The U.S. Food and Drug Administration (FDA) is back, sniffing out and threatening to shut down cannabidiol (“CBD”) companies across the land. Yes, in case you didn’t know, the FDA is inserting itself into the cannabis industry — sort of.
In April 2015, the FDA sent warning letters to six companies whose products allegedly contained CBD. The FDA warned these companies about marketing and selling unapproved drugs to diagnose, mitigate, treat, or prevent diseases in humans or animals.
The FDA last week sent out a fresh round of warning letters to eight new companies. The FDA’s February 4th letter to PainBomb, LLC about the company’s “PainBomb+CBD” products is representative of the letters, and it states that:
PainBomb’s websites and accompanying literature seek to sell drugs covered by section 201(g)(1)(B) of the Federal Food, Drug, and Cosmetic Act [(the “FDC Act”)] [21 U.S.C. § 321(g)(1)(B)] because they are intended for use in the diagnosis, cure, mitigation, treatment, or prevention of disease. PainBomb’s products are “new drugs” under the FDC Act (and not dietary supplements exempt from FDA approval prior to hitting the marketplace) because they are not recognized as safe and effective for the health conditions PainBomb lists for them on their product labels. New drugs cannot be legally introduced into interstate commerce without the FDA’s prior written approval. Such approval requires scientific information to demonstrate the new drug is safe and effective.
PainBomb violated the FDC Act by misbranding its products. The diseases for which PainBomb marketed its products cannot be self-diagnosed or self-treated by people other than health care professionals. For this reason, PainBomb’s instruction labels informing users whether and how to use its products violate the FDC Act. PainBomb is responsible for investigating the FDA’s alleged violations and for preventing future violations. PainBomb must ensure its compliance with all federal laws and FDA regulations. If PainBomb fails to promptly address the violations listed in the FDA’s letter, the FDA can take legal action without further notice — including seizing goods belonging to PainBomb and taking measures to suspend PainBomb’s business operations. The FDA gave PainBomb 15 business days to notify the FDA how it will correct the foregoing violations.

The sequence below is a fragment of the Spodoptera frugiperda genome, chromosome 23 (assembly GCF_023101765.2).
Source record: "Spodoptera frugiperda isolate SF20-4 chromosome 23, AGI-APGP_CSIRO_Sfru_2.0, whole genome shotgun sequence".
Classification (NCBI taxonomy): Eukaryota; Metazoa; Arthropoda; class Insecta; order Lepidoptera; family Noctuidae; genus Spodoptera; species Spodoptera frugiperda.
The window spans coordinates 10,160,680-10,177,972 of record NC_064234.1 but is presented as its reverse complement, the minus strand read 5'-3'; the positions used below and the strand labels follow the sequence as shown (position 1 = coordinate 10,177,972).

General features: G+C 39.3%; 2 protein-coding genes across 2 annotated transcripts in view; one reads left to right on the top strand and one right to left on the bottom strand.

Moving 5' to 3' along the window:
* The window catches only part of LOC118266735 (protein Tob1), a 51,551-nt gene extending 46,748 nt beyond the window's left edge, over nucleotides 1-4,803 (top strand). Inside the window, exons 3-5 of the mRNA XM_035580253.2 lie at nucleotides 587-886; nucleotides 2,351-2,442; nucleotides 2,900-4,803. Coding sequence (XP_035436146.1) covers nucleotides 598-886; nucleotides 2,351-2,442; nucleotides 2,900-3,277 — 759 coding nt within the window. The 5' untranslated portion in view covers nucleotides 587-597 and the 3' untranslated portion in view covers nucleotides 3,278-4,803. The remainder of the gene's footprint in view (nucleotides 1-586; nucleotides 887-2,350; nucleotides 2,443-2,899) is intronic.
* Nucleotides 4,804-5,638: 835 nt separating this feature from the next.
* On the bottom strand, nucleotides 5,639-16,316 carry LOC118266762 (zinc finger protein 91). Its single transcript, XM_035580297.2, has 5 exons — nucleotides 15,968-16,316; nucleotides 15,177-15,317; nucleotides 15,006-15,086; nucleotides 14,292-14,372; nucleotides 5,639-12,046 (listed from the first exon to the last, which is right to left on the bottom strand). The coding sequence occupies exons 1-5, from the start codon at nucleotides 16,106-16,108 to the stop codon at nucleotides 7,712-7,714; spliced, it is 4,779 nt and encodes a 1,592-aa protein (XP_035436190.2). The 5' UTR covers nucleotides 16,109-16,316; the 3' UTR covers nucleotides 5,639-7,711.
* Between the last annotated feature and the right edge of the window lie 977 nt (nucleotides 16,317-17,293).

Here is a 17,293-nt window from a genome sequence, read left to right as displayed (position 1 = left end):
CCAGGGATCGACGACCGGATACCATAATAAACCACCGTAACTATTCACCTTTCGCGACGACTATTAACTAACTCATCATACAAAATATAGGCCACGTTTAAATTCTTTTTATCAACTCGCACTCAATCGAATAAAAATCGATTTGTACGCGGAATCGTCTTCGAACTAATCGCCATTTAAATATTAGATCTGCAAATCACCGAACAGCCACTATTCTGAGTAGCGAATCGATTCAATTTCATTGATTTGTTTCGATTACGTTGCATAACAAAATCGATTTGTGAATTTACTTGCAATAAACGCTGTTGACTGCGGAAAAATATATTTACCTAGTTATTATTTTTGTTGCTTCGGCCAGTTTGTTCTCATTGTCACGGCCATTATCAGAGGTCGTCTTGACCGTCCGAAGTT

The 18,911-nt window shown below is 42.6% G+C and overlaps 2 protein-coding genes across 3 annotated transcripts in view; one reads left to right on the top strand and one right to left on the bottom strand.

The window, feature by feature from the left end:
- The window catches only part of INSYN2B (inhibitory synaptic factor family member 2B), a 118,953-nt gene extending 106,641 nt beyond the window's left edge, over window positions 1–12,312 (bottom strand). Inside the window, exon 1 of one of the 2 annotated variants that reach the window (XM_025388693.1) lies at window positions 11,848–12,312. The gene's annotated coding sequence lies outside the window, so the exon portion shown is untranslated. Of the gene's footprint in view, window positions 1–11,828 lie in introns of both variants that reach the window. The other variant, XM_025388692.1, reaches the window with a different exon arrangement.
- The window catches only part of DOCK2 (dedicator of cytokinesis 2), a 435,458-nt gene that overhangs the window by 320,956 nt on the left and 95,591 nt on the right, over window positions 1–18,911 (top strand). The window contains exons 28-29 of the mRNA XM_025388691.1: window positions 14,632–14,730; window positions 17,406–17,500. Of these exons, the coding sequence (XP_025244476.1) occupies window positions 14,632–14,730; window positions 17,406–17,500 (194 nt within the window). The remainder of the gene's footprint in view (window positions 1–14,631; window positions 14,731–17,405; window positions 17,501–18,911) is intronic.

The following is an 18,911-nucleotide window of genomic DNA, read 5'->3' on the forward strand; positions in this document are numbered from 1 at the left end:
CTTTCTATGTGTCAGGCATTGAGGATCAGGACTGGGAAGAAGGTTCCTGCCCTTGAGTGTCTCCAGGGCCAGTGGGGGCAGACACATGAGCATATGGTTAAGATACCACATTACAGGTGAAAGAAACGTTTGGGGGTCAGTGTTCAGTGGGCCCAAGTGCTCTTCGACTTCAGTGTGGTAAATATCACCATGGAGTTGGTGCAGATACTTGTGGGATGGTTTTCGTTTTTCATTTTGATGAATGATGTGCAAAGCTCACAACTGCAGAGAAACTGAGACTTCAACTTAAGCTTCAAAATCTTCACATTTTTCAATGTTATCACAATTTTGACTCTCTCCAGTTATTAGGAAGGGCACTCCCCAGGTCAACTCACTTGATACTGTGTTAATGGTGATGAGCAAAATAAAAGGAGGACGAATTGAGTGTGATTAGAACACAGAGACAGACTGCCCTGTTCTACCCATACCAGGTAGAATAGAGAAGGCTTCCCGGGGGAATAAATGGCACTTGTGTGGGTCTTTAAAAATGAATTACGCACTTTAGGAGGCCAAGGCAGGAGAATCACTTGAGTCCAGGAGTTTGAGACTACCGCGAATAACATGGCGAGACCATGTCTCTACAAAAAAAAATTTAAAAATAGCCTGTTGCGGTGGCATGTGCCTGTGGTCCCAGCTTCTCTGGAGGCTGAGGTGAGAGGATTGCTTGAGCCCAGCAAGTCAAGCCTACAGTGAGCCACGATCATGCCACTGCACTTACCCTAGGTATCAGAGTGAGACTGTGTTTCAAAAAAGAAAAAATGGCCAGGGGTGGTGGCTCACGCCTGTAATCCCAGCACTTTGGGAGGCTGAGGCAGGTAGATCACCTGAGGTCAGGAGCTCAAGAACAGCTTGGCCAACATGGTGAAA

The “catch-all” above in bold font making clear that PainBomb is responsible for ensuring its own compliance with all federal laws and FDA regulations is important for all commercial marijuana companies, not just those selling CBD. With this sentence, the FDA is making clear that even though marijuana is federally illegal, cannabis companies do not have a license to violate other federal regulations, including those of the FDA.
The FDA has yet to pursue cannabis companies for making health and medical claims about their products, but we have every reason to believe that will happen at some point. These eight FDA warning letters demonstrate that marijuana companies are not immune from federal regulatory oversight simply because they are involved in cannabis-related commercial activity. Cannabis companies that ignore federal commercial regulations do so at their own peril.
Hilary Bricken is an attorney at Harris Moure, PLLC in Seattle and she chairs the firm’s Canna Law Group. Her practice consists of representing marijuana businesses of all sizes in multiple states on matters relating to licensing, corporate formation and contracts, commercial litigation, and intellectual property.
By Hillary Bricken - Alternet/Feb. 17, 2016
Photo: Vape Guide
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